Orange, the mobile telephone company set for flotation next month, is poised for a big breakthrough in its service, allowing customers to use their telephones in other European countries, starting with Germany. The operator is expected to announce a "roaming" deal with E-plus, a large German network, to be followed later by an agreement in France.
The move is a significant boost for Orange, owned by Hutchison Whampoa of Hong Kong and British Aerospace. The ability to roam, attractive to higher-paying business customers, is already available on the entrenched Vodafone and Cellnet services from which Orange is trying to win market share.
The move emerges as Orange launches a pounds 5m advertising and marketing campaign in the run-up to March. It is emphasising its coverage, now at 90 per cent of the population. The campaign covers availability of the service in places ranging from large towns and cities and to the rural likes of Snodland near Rochester as well as Ozleworth, Pott Shrigley and Pontop.
The flotation, for which the exact date is yet to be set, is expected to be worth up to pounds 2.8bn Orange has 410,000 subscribers out of a total market of 5 million. However, from a standing start it has grabbed a quarter of the much faster growing digital cellphone section of the market, which will eventually account for most of the mobile telephone business.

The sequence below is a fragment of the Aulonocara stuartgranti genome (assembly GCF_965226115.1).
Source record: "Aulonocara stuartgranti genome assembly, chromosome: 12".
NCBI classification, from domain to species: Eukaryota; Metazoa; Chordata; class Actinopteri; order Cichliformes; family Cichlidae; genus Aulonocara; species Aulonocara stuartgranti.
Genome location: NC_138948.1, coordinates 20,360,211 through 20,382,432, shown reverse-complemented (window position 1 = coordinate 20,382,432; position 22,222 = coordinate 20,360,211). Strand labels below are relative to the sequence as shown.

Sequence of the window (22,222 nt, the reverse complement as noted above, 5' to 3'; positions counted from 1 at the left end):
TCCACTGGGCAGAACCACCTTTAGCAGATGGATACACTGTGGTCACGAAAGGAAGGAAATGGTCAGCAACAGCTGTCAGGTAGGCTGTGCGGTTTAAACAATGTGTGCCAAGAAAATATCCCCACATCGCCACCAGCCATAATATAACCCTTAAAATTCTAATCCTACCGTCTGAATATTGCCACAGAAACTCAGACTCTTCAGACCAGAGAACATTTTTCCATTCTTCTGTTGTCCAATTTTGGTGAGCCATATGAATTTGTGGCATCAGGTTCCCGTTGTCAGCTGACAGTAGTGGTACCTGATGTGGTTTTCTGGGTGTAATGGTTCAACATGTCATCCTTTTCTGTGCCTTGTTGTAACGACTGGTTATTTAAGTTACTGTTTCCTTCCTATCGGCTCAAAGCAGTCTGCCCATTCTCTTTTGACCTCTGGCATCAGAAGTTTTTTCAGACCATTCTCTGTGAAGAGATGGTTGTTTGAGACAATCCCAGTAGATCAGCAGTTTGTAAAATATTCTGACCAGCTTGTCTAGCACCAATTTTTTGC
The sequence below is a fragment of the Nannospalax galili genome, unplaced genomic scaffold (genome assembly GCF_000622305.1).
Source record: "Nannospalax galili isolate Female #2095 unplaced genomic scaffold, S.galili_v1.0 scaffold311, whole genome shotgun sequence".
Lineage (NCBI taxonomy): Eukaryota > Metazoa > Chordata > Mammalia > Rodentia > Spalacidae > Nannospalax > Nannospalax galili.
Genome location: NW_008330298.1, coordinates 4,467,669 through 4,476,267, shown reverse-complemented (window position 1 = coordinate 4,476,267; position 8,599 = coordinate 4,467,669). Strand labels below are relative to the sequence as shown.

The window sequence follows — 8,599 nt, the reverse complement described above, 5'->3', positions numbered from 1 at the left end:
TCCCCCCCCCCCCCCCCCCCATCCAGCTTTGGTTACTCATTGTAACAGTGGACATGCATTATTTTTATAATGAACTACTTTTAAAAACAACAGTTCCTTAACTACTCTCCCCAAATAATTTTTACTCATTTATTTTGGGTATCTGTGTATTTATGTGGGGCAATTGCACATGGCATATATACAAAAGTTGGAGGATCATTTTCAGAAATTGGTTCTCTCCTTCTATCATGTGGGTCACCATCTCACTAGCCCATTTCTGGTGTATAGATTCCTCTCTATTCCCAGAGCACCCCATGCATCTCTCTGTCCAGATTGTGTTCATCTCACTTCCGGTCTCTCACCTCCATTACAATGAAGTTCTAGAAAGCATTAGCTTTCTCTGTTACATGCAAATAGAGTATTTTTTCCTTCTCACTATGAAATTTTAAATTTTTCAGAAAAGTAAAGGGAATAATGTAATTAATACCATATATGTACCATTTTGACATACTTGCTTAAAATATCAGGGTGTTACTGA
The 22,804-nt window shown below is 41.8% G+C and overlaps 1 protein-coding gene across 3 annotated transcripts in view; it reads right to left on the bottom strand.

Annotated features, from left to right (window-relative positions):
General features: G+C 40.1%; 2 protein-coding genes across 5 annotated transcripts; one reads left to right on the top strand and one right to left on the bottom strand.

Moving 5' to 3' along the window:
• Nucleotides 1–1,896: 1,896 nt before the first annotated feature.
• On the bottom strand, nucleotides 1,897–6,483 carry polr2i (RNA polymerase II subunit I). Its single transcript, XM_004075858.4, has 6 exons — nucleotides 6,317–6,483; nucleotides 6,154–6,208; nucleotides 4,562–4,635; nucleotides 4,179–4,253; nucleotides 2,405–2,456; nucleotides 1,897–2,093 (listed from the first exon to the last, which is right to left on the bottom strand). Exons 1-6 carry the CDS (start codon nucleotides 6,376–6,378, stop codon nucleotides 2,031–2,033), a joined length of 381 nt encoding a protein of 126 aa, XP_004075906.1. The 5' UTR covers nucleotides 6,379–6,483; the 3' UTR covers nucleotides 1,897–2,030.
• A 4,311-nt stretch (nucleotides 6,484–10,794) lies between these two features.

Orange's advertising offensive marks the latest stage in the mobile wars. Vodafone and Cellnet have recently announced plans to cut prices and to follow Orange's practice of offering billing by the second and packaged "free" call minutes for a given monthly subscription fee.
The move by the larger companies is widely seen as an attack on the mass consumer market where the Orange approach has been popular.
Orange has no plans to further cut its prices at present, claiming the overall deal for customers is still cheaper than its two main rivals.
It says it has the edge with extras such as a low-cost answering service and free display of the telephone number of incoming calls.
Orange declines to comment on its financial or market position. However, the consensus among City analysts is that it will be profitable at the operating level in 1997 and could have a 25 per cent market share by the end of the decade.
The company is also hoping that its fortunes will be helped next year by number portability which will allow people to keep their numbers when they switch between mobile operators.
Orange's growth over less than two years since the launch of the service in April 1994 has taken the City by surprise, partly because the track record of Hutchison in the United Kingdom had been poor.Reuse content